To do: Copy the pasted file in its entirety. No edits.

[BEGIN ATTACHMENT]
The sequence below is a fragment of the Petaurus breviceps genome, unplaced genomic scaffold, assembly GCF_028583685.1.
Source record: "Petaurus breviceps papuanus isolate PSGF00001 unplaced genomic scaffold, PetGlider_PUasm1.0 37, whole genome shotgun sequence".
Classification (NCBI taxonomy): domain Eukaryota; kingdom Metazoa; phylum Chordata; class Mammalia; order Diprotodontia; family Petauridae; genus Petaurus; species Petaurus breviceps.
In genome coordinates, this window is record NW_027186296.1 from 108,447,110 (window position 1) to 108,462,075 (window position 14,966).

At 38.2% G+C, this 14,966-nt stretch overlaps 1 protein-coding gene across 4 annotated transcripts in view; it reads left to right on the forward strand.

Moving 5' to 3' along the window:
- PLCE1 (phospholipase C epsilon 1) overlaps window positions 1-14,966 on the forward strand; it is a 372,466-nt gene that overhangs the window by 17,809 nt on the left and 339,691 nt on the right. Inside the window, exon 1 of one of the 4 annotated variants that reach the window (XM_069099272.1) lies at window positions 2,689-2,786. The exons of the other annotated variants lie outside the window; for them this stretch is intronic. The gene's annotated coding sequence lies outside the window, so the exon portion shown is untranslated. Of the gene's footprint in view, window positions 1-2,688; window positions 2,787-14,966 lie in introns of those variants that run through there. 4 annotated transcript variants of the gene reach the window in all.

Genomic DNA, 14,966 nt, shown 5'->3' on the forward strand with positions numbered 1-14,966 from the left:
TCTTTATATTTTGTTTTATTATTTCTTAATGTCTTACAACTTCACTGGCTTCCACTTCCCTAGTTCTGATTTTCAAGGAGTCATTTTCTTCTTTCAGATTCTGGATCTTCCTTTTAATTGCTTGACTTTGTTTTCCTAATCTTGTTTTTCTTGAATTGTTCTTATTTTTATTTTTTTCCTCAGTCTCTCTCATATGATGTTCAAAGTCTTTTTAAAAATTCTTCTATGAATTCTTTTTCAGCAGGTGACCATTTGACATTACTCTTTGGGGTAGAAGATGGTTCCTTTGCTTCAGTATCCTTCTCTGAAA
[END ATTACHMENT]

The sequence below is a fragment of the Petaurus breviceps genome, unplaced genomic scaffold, assembly GCF_028583685.1.
Source record: "Petaurus breviceps papuanus isolate PSGF00001 unplaced genomic scaffold, PetGlider_PUasm1.0 37, whole genome shotgun sequence".
Classification (NCBI taxonomy): domain Eukaryota; kingdom Metazoa; phylum Chordata; class Mammalia; order Diprotodontia; family Petauridae; genus Petaurus; species Petaurus breviceps.
In genome coordinates, this window is record NW_027186296.1 from 108,447,110 (window position 1) to 108,462,075 (window position 14,966).

At 38.2% G+C, this 14,966-nt stretch overlaps 1 protein-coding gene across 4 annotated transcripts in view; it reads left to right on the forward strand.

Moving 5' to 3' along the window:
- PLCE1 (phospholipase C epsilon 1) overlaps window positions 1-14,966 on the forward strand; it is a 372,466-nt gene that overhangs the window by 17,809 nt on the left and 339,691 nt on the right. Inside the window, exon 1 of one of the 4 annotated variants that reach the window (XM_069099272.1) lies at window positions 2,689-2,786. The exons of the other annotated variants lie outside the window; for them this stretch is intronic. The gene's annotated coding sequence lies outside the window, so the exon portion shown is untranslated. Of the gene's footprint in view, window positions 1-2,688; window positions 2,787-14,966 lie in introns of those variants that run through there. 4 annotated transcript variants of the gene reach the window in all.

Genomic DNA, 14,966 nt, shown 5'->3' on the forward strand with positions numbered 1-14,966 from the left:
TCTTTATATTTTGTTTTATTATTTCTTAATGTCTTACAACTTCACTGGCTTCCACTTCCCTAGTTCTGATTTTCAAGGAGTCATTTTCTTCTTTCAGATTCTGGATCTTCCTTTTAATTGCTTGACTTTGTTTTCCTAATCTTGTTTTTCTTGAATTGTTCTTATTTTTATTTTTTTCCTCAGTCTCTCTCATATGATGTTCAAAGTCTTTTTAAAAATTCTTCTATGAATTCTTTTTCAGCAGGTGACCATTTGACATTACTCTTTGGGGTAGAAGATGGTTCCTTTGCTTCAGTATCCTTCTCTGAAA